Billionaire Roekke’s Det Norske Reviews Funding as Oil Drops

Det Norske Oljeselskap ASA, the oil producer controlled by billionaire Kjell Inge Roekke, is reviewing its funding options and cutting costs as a plunge in crude prices caps the cash flow it needs for new projects.

The company is able to raise more debt and may also issue new shares, Chief Executive Officer Karl Johnny Hersvik said in an interview after presenting fourth-quarter results. The Trondheim, Norway-based company can solve its funding issues without selling assets, which include a share in Johan Sverdrup, Norway’s biggest discovery in decades, he said.

“We’re trying to create the optimal capital structure, at the lowest possible cost to our shareholders,” Hersvik said. “We view our asset base as the basis for our funding. So it wouldn’t necessarily be logical to start selling.”

The company, which reported a net loss of $287 million in the fourth quarter, has identified cost cuts of more than $100 million this year. This may include job cuts, Hersvik said.

A 50 percent slump in oil prices from June to below $60 a barrel has put Det Norske in a squeeze just as it prepares for its biggest investment at the Johan Sverdrup field. Det Norske’s share of capital expenditure in the project’s first phase alone is 14 billion kroner -- almost twice its current market value.

Det Norske fell 1.8 percent to 36.45 kroner as of 11:23 a.m. in Oslo, falling for a third day.

“We believe more equity is likely,” Teodor Sveen Nilsen, an analyst at Swedbank AB, said in a note to clients. “We doubt the share will be a winner in the near term future and we will most likely keep our neutral recommendation.”

Equity Ratio

Oil prices started falling last year just after Det Norske agreed to acquire oil fields from Marathon Oil Corp. for $2.7 billion to boost its production and cash flow, securing a $3 billion loan and raising $500 million in new equity. The oil-price slump changed the company’s assessment that it was fully funded until Sverdrup’s production start in 2019.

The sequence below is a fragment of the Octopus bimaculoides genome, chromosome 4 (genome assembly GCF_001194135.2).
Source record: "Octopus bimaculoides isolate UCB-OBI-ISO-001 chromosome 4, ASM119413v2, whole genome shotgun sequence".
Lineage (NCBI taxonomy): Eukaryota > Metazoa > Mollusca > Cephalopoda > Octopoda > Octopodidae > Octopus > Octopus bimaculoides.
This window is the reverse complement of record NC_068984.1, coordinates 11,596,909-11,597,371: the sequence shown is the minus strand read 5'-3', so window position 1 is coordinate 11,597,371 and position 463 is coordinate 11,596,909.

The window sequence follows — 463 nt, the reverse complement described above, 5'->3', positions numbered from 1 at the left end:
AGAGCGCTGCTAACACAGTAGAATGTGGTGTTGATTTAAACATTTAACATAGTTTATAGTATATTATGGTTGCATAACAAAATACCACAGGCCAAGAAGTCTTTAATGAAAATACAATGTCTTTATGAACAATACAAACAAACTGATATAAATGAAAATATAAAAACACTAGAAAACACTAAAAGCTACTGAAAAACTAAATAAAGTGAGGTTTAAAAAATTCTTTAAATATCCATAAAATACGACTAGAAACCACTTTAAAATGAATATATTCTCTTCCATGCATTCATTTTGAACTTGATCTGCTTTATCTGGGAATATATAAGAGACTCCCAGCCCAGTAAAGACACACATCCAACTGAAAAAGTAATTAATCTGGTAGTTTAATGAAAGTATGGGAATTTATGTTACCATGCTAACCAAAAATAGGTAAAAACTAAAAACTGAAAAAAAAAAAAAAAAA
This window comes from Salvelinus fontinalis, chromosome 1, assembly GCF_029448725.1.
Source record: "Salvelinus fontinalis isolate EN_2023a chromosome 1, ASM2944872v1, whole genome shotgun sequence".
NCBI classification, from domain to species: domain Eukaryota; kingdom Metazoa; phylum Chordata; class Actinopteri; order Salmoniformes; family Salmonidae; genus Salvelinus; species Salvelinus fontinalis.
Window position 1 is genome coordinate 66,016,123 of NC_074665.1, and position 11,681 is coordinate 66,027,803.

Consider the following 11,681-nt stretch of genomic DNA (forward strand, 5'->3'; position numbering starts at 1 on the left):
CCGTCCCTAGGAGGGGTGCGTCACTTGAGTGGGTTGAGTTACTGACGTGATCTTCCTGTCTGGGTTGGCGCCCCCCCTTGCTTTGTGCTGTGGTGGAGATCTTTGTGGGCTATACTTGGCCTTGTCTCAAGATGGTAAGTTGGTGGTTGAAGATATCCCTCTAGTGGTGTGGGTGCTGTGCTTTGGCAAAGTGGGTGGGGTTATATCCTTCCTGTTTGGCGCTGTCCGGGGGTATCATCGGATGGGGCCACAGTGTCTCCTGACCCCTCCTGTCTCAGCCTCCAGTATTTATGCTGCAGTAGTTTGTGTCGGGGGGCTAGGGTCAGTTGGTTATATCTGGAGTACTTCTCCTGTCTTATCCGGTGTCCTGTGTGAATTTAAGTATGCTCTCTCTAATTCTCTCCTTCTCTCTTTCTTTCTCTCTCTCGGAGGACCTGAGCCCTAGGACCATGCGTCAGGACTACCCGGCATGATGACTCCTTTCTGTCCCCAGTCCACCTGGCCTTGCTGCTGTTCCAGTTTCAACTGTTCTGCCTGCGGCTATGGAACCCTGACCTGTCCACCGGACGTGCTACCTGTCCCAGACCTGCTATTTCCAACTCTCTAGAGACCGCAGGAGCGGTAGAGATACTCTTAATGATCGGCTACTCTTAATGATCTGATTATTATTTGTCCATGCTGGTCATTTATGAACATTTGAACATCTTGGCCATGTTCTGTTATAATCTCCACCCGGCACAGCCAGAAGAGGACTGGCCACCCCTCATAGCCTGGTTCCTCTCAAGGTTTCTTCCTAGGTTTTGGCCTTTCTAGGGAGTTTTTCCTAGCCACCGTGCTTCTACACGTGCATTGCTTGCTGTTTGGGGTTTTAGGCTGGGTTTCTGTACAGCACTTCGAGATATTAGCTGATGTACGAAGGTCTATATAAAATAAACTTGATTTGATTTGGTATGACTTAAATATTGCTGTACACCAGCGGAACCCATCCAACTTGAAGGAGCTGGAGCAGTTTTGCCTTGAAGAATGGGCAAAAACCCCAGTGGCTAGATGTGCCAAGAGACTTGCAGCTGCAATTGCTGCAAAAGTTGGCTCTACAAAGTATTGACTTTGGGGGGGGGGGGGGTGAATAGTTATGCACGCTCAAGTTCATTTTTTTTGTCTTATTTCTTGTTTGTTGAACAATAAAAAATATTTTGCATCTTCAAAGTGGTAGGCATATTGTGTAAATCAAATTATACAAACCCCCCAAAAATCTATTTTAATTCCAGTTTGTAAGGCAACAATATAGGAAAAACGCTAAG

Det Norske, 50 percent owned by Roekke’s Aker ASA holding company, is currently negotiating adjustments to the terms of its 1.9 billion-krone bond, Hersvik said, declining to provide more details.

The company will probably have to pay a higher interest rate in exchange for creditors removing an equity-ratio requirement of 25 percent, Swedbank’s Sveen Nilsen said earlier this week.

The adjusted equity ratio fell to 15.5 percent in the fourth quarter and will remain below 25 percent for several quarters to come, Hersvik said. A default on the bond is declared if the ratio stays below 25 percent for two consecutive quarters and isn’t remedied within the following quarter reporting date.

Det Norske’s net loss widened to $287 million from $56 million a year earlier. The result was impacted by a net impairment charge of $319 million, which was in line with an earlier announcement of a $320 million to $340 million charge.

The company reiterated a production target of 58,000 to 63,000 barrels of oil equivalent a day in 2015, and said it expected to invest $950 million to $1 billion this year. About 15 percent of this year’s capital expenditure will be allocated to the Johan Sverdrup project, it said.

(Earlier version of this story corrected the adjusted equity ratio.)

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